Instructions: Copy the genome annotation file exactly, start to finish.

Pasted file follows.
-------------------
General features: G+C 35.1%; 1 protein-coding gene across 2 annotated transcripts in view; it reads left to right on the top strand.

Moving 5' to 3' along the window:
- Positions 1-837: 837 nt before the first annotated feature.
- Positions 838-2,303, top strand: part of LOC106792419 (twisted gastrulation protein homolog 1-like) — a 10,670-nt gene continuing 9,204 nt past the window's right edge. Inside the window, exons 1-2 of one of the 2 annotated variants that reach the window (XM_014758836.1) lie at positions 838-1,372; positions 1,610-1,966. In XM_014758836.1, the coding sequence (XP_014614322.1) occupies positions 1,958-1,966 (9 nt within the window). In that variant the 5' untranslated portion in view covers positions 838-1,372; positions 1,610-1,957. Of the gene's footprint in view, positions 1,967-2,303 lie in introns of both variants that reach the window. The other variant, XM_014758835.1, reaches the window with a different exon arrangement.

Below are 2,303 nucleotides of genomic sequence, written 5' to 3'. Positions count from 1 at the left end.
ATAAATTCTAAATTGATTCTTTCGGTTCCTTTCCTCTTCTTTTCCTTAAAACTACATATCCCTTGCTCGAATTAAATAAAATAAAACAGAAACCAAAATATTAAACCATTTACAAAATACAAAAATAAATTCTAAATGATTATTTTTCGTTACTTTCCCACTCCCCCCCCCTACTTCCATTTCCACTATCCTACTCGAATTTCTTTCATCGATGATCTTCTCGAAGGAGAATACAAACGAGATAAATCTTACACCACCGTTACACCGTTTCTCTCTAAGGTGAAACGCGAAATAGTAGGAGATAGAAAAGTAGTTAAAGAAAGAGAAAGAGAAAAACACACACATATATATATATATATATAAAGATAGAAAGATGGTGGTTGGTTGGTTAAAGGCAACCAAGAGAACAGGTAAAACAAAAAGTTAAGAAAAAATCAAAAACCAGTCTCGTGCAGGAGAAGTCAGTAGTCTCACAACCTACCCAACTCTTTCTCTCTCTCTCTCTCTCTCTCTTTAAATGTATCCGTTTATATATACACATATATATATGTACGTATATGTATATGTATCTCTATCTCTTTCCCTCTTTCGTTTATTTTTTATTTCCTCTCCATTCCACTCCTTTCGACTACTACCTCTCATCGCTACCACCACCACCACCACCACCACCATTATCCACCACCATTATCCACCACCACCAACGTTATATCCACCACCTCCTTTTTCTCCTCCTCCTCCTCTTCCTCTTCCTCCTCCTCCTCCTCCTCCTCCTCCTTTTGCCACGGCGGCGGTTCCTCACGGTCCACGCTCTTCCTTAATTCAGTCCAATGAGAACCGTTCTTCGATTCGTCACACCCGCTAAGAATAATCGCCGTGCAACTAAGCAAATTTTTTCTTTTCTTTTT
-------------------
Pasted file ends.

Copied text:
General features: G+C 35.1%; 1 protein-coding gene across 2 annotated transcripts in view; it reads left to right on the top strand.

Moving 5' to 3' along the window:
- Positions 1-837: 837 nt before the first annotated feature.
- Positions 838-2,303, top strand: part of LOC106792419 (twisted gastrulation protein homolog 1-like) — a 10,670-nt gene continuing 9,204 nt past the window's right edge. Inside the window, exons 1-2 of one of the 2 annotated variants that reach the window (XM_014758836.1) lie at positions 838-1,372; positions 1,610-1,966. In XM_014758836.1, the coding sequence (XP_014614322.1) occupies positions 1,958-1,966 (9 nt within the window). In that variant the 5' untranslated portion in view covers positions 838-1,372; positions 1,610-1,957. Of the gene's footprint in view, positions 1,967-2,303 lie in introns of both variants that reach the window. The other variant, XM_014758835.1, reaches the window with a different exon arrangement.

Below are 2,303 nucleotides of genomic sequence, written 5' to 3'. Positions count from 1 at the left end.
ATAAATTCTAAATTGATTCTTTCGGTTCCTTTCCTCTTCTTTTCCTTAAAACTACATATCCCTTGCTCGAATTAAATAAAATAAAACAGAAACCAAAATATTAAACCATTTACAAAATACAAAAATAAATTCTAAATGATTATTTTTCGTTACTTTCCCACTCCCCCCCCCTACTTCCATTTCCACTATCCTACTCGAATTTCTTTCATCGATGATCTTCTCGAAGGAGAATACAAACGAGATAAATCTTACACCACCGTTACACCGTTTCTCTCTAAGGTGAAACGCGAAATAGTAGGAGATAGAAAAGTAGTTAAAGAAAGAGAAAGAGAAAAACACACACATATATATATATATATATAAAGATAGAAAGATGGTGGTTGGTTGGTTAAAGGCAACCAAGAGAACAGGTAAAACAAAAAGTTAAGAAAAAATCAAAAACCAGTCTCGTGCAGGAGAAGTCAGTAGTCTCACAACCTACCCAACTCTTTCTCTCTCTCTCTCTCTCTCTCTTTAAATGTATCCGTTTATATATACACATATATATATGTACGTATATGTATATGTATCTCTATCTCTTTCCCTCTTTCGTTTATTTTTTATTTCCTCTCCATTCCACTCCTTTCGACTACTACCTCTCATCGCTACCACCACCACCACCACCACCACCATTATCCACCACCATTATCCACCACCACCAACGTTATATCCACCACCTCCTTTTTCTCCTCCTCCTCCTCTTCCTCTTCCTCCTCCTCCTCCTCCTCCTCCTCCTTTTGCCACGGCGGCGGTTCCTCACGGTCCACGCTCTTCCTTAATTCAGTCCAATGAGAACCGTTCTTCGATTCGTCACACCCGCTAAGAATAATCGCCGTGCAACTAAGCAAATTTTTTCTTTTCTTTTT